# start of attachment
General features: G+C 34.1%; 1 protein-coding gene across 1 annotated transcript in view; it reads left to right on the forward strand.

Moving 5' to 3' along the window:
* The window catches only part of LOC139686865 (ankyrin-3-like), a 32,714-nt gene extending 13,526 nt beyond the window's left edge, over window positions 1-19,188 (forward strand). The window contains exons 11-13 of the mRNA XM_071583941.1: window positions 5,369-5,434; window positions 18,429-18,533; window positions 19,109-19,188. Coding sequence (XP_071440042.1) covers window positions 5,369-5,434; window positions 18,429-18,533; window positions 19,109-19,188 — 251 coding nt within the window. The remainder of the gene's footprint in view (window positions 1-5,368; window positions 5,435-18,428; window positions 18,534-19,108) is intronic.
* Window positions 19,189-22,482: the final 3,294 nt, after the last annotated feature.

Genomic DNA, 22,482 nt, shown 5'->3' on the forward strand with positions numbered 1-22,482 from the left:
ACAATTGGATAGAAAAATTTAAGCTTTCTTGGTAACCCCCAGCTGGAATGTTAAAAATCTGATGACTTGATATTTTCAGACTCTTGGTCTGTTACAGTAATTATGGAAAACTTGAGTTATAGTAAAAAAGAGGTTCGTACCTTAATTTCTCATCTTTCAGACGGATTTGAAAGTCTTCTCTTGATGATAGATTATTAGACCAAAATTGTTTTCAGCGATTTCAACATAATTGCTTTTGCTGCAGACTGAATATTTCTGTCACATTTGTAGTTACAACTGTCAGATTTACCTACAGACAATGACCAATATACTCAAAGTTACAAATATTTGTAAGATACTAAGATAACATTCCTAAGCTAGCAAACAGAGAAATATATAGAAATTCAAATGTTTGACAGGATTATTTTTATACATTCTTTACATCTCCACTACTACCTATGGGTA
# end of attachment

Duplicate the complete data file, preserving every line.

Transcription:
General features: G+C 34.1%; 1 protein-coding gene across 1 annotated transcript in view; it reads left to right on the forward strand.

Moving 5' to 3' along the window:
* The window catches only part of LOC139686865 (ankyrin-3-like), a 32,714-nt gene extending 13,526 nt beyond the window's left edge, over window positions 1-19,188 (forward strand). The window contains exons 11-13 of the mRNA XM_071583941.1: window positions 5,369-5,434; window positions 18,429-18,533; window positions 19,109-19,188. Coding sequence (XP_071440042.1) covers window positions 5,369-5,434; window positions 18,429-18,533; window positions 19,109-19,188 — 251 coding nt within the window. The remainder of the gene's footprint in view (window positions 1-5,368; window positions 5,435-18,428; window positions 18,534-19,108) is intronic.
* Window positions 19,189-22,482: the final 3,294 nt, after the last annotated feature.

Genomic DNA, 22,482 nt, shown 5'->3' on the forward strand with positions numbered 1-22,482 from the left:
ACAATTGGATAGAAAAATTTAAGCTTTCTTGGTAACCCCCAGCTGGAATGTTAAAAATCTGATGACTTGATATTTTCAGACTCTTGGTCTGTTACAGTAATTATGGAAAACTTGAGTTATAGTAAAAAAGAGGTTCGTACCTTAATTTCTCATCTTTCAGACGGATTTGAAAGTCTTCTCTTGATGATAGATTATTAGACCAAAATTGTTTTCAGCGATTTCAACATAATTGCTTTTGCTGCAGACTGAATATTTCTGTCACATTTGTAGTTACAACTGTCAGATTTACCTACAGACAATGACCAATATACTCAAAGTTACAAATATTTGTAAGATACTAAGATAACATTCCTAAGCTAGCAAACAGAGAAATATATAGAAATTCAAATGTTTGACAGGATTATTTTTATACATTCTTTACATCTCCACTACTACCTATGGGTA